New cookie consent opinion



The Article 29 Working Party has, on 2nd October 2013, adopted a new opinion on consent for cookies.

Some elements of the Opinion will be difficult for publishers, ad networks and others to implement. Cookies should only be set after the user has accepted cookies (on most sites, cookies are placed before the user has dismissed, or navigated beyond, a cookie banner). The Opinion also suggests that for consent to be valid, detailed information must be provided - such as details of and even the expiry date of, each cookie.

Helpfully, however, the Opinion accepts that banners or overlays, which alert the user to cookies and advise that, by continuing to use the site, the user will be giving consent to cookies, can be a valid mechanism for consent.

The Opinion sets out what those placing cookies must do to obtain consent which will be valid in every Member State across the EU. The Opinion, therefore, suggests a one size fits all approach by harmonizing at the highest standards for a website that operates across several or all EU Member States: not all elements of the Opinion may be needed in all States. The renewed attention being given to this topic by the Working Party, however, may well indicate that some data protection authorities are starting to look more seriously at compliance. It will be interesting to see if enforcement action follows.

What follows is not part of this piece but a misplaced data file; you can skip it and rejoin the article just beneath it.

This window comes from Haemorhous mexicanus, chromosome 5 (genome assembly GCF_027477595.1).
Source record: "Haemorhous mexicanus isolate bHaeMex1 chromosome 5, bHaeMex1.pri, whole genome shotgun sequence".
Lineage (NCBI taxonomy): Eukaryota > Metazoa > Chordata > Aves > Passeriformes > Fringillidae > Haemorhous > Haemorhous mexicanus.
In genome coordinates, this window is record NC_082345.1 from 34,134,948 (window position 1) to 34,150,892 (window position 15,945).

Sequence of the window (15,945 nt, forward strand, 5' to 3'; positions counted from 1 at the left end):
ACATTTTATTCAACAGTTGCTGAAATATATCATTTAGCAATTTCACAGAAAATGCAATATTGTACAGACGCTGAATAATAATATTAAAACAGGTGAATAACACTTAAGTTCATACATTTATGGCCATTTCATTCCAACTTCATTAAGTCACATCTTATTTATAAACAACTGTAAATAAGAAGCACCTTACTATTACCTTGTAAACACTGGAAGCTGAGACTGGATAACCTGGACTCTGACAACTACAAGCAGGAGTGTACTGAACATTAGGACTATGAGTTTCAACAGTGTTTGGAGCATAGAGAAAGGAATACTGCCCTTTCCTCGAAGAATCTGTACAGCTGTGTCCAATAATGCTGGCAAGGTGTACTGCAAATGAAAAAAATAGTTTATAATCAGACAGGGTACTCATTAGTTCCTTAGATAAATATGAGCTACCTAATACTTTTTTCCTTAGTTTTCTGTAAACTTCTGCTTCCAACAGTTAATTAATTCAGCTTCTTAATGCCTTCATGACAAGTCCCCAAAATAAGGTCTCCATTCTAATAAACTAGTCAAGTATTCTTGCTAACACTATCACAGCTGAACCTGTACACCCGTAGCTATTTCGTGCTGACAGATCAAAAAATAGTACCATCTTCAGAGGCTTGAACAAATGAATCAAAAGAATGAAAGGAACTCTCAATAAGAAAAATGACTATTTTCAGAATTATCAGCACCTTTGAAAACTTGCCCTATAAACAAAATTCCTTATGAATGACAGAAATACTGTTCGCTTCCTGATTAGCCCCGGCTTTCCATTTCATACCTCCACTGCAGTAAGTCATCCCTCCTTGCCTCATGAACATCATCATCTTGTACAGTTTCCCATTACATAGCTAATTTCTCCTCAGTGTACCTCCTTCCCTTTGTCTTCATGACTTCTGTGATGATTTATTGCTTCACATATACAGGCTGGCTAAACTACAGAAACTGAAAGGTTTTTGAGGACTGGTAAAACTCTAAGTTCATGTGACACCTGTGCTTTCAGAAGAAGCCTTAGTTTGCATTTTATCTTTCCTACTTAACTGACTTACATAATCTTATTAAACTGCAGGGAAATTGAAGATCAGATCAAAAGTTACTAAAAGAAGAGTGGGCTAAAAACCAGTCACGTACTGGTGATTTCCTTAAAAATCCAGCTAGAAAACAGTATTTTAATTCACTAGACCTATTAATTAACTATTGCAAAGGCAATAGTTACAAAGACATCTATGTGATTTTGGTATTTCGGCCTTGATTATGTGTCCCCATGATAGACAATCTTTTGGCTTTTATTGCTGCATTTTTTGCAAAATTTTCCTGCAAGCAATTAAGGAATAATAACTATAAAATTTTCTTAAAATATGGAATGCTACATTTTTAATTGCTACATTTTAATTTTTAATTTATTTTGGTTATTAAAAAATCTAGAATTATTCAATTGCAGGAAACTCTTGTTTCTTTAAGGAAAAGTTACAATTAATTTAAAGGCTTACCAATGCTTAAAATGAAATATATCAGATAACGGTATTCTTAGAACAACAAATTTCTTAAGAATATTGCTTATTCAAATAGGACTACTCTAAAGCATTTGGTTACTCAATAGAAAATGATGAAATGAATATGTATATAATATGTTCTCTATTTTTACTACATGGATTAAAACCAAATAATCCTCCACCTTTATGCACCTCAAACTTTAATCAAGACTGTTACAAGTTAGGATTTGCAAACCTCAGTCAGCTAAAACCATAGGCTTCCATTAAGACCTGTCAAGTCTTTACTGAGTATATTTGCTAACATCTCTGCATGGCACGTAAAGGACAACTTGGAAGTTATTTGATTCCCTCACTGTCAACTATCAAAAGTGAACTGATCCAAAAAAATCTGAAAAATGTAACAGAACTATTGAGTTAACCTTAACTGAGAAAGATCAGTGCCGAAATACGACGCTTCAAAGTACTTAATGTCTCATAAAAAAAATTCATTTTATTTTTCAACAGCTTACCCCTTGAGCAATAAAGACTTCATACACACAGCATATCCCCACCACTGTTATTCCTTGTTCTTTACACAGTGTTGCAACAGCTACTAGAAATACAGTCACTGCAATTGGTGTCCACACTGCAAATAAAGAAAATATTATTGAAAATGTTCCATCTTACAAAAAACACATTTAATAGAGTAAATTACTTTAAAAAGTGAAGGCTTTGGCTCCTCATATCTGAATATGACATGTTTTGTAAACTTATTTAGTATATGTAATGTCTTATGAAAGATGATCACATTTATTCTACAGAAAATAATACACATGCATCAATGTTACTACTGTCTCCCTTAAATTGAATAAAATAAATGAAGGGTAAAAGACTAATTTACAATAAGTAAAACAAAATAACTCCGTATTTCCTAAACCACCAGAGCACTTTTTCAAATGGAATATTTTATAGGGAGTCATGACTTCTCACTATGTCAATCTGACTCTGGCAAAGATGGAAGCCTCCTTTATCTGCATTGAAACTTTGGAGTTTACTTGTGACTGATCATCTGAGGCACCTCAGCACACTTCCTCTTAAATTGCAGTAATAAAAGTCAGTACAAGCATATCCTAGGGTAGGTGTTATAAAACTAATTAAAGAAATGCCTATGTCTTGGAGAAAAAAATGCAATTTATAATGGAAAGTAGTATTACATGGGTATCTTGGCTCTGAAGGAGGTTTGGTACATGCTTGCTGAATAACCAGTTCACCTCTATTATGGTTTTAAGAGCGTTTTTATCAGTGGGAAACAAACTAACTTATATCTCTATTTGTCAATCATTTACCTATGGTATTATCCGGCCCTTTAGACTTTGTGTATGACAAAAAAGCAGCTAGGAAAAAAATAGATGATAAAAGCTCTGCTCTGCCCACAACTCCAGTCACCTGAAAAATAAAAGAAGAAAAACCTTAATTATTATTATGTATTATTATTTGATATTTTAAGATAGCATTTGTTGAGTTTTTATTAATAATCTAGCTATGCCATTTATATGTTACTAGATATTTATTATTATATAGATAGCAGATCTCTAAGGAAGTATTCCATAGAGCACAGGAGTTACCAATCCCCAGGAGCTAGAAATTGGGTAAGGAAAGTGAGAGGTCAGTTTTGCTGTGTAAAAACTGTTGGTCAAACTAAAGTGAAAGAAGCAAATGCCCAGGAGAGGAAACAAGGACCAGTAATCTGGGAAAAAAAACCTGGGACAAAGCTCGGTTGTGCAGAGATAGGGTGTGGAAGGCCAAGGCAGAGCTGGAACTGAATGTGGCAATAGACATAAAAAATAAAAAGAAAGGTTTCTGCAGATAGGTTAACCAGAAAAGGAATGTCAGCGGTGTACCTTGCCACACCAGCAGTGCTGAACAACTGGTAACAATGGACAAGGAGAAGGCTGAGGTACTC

For consent to be valid across the EU it must include 'each of the main elements, specific information, prior consent, indication of wishes expressed by user's active behaviour and an ability to choose freely'.

Specific information:
  • Should be provided about each cookie, or types of cookies.
  • Should include expiry date, typical values, information about third party cookies and other technical information. 
  • The information should not 'disappear' until the user has expressed his/her consent. 
  • Before cookies are placed.
  • The consent mechanism should be on the entry page.
Active behaviour:
  • Overlays which disappear are not sufficient. 
  • Other forms of overlays or dialogue boxes could be used. 
  • Clicking on a 'cookie' link shows that the user wants more information about cookies, it does not demonstrate consent.
Real choice:
  • The Working Party states that publishers should not make access to an entire site dependent on acceptance of cookies. The Directive allows 'specific content' to be conditional on acceptance of cookies. The Working Party argues that this means that access to a whole site cannot be conditional on acceptance of cookies. 
  • The Working Party notes that some Member States do allow this. However, for public authorities, this practice is likely to mean that consent is not freely given. 
Tracking cookies:
  • When tracking cookies are used to single people out, for example, to allow individual behaviour across websites to be tracked or to create profiles based on behaviour, then, according to the Working Party, there is "likely to be personal data". The Working Party considers that unambiguous consent of the user must be obtained for this.